For a lot of people, leases are a bit of a mystery. Buying a car outright is at least conceptually straightforward, but that’s not always the case when leasing. In the beginning, it can look a lot more convoluted and complicated. With a little bit of understanding though, they become a lot less complicated, and you can figure out more easily if you’re getting a new deal or not.
As Edmunds points out, residual value is the most important factor in how much a car costs to lease. You pay for all the depreciation on the vehicle over the length of the lease, so a car that retains more of its value in the first three years will generally be less expensive to lease. For example, a car that is projected to depreciate by $20,000 in its first three years will be more expensive to lease than a car that’s projected to only depreciate by $15,000 in the same period of time.
There are, of course, taxes, fees, and interest that you have to pay on a lease, so your lease payment won’t add up exactly, but you can get a decent idea of what your monthly lease payment will be by dividing the total depreciation by 36.
That also means that when you’re looking to lease a car, you want to go for one that holds its value better than the competition. Doing so will allow you to either save money or drive more car for the same amount of money. It might not make sense to the casual observer, but a difference in residual value is why you can sometimes lease a Lexus for less than a Toyota. Even though the Lexus costs more, it depreciates less.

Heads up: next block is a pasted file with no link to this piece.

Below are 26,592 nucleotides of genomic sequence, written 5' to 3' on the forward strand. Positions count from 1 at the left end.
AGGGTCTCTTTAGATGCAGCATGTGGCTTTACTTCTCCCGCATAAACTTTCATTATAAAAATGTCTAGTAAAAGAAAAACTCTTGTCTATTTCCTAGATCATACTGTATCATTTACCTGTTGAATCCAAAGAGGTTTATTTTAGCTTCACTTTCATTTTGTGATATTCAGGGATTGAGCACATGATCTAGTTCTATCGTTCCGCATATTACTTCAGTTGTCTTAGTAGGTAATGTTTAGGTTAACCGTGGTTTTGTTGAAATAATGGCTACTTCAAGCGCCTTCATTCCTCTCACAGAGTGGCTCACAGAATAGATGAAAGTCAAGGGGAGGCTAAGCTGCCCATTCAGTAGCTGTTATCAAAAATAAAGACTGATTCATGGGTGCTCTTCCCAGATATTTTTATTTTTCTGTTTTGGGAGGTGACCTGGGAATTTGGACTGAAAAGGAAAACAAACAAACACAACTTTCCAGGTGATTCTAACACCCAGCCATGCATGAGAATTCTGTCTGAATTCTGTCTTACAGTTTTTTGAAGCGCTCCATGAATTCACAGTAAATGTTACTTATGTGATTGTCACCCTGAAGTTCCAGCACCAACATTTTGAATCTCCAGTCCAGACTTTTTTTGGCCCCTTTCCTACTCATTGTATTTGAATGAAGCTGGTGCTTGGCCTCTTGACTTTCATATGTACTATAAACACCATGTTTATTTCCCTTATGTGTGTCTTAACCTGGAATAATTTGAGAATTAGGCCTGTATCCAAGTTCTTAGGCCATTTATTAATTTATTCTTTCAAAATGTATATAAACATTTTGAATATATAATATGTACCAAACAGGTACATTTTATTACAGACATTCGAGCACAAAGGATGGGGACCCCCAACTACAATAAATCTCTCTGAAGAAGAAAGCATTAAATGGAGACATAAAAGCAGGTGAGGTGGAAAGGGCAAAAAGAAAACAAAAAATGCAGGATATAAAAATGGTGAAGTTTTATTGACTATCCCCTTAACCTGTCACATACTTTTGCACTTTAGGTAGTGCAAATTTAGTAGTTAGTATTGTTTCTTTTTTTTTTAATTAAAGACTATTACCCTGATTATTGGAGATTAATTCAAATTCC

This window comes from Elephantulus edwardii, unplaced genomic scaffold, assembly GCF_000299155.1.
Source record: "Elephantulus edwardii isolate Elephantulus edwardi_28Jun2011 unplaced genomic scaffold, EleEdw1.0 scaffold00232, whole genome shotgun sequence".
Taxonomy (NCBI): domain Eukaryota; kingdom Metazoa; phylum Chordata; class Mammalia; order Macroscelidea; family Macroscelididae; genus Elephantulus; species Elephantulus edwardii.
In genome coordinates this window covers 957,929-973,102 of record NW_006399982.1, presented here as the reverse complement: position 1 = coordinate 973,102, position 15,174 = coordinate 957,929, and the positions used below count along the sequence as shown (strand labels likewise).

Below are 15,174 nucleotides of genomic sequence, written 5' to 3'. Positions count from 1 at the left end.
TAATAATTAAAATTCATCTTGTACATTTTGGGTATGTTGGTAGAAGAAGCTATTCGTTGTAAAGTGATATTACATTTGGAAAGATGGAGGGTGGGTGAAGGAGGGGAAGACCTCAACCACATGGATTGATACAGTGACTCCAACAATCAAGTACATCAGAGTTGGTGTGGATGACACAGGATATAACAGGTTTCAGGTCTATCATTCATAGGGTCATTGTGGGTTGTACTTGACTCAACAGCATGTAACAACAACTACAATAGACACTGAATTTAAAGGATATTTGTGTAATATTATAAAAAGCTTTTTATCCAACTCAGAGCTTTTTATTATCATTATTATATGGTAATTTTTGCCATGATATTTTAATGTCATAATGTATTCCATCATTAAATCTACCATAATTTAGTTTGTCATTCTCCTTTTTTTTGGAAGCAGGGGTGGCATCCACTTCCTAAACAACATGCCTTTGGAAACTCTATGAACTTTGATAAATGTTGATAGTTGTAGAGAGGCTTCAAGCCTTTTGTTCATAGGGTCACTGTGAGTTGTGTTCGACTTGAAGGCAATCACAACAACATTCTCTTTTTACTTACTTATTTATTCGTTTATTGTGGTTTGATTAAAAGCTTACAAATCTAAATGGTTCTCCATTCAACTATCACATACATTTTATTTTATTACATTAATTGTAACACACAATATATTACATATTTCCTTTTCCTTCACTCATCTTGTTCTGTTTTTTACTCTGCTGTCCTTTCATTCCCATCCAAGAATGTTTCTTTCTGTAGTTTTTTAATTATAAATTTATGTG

Once you’ve found a car with great residual value, you’re about 80% of the way to a great lease deal. The next factor, though, is interest. In leasing, the interest you pay will probably be called either the “lease factor” or the “money factor,” but those terms really just mean “interest.”
Simply knowing that interest is part of the lease deal gives shoppers an advantage a lot of people don’t have. It will also allow you to compare rates between dealerships and find the one offering the best one. It will take a little more effort than simply accepting the salesperson’s initial offer, but over the next three years, it will be worth the time you spent.
The taxes you have to pay on your lease are pretty much set in stone, but the other fees are all negotiable. Not every dealership is willing to haggle, but as it is with most things in life, it never hurts to ask. Security deposits, acquisition fees, and disposition fees all vary between dealers and can potentially either be reduced or waived. With fees often well over $500 now, there’s usually a little bit of room to negotiate.
Finally, you should also look at customer retention rates. Those figures don’t necessarily have an impact on how much you spend, but they are pretty likely to tell you how happy you’ll be with your lease. Honda, Acura, Infiniti, and Nissan all have notably low retention rates, which should give people pause for thought before going through with a lease. Leasing from BMW, on the other hand, is much more likely to lead to a satisfying experience.
One factor that can lead to a higher customer retention rate is the ability to transfer the lease to someone else if you want to get out of the lease before the term ends. Some companies have much more favorable rules than others in that sort of situation, and picking the right company can mean the difference between a smooth transfer and a nightmare.
Once you’ve found a car with a high residual value, low interest, minimal fees, and a strong retention rate, all that’s left to do is give it a thorough test drive, sign the paperwork, and drive home in your new car. Enjoy it for the next three years, take care of it, and hopefully you’ll find that the leasing experience can be quite enjoyable.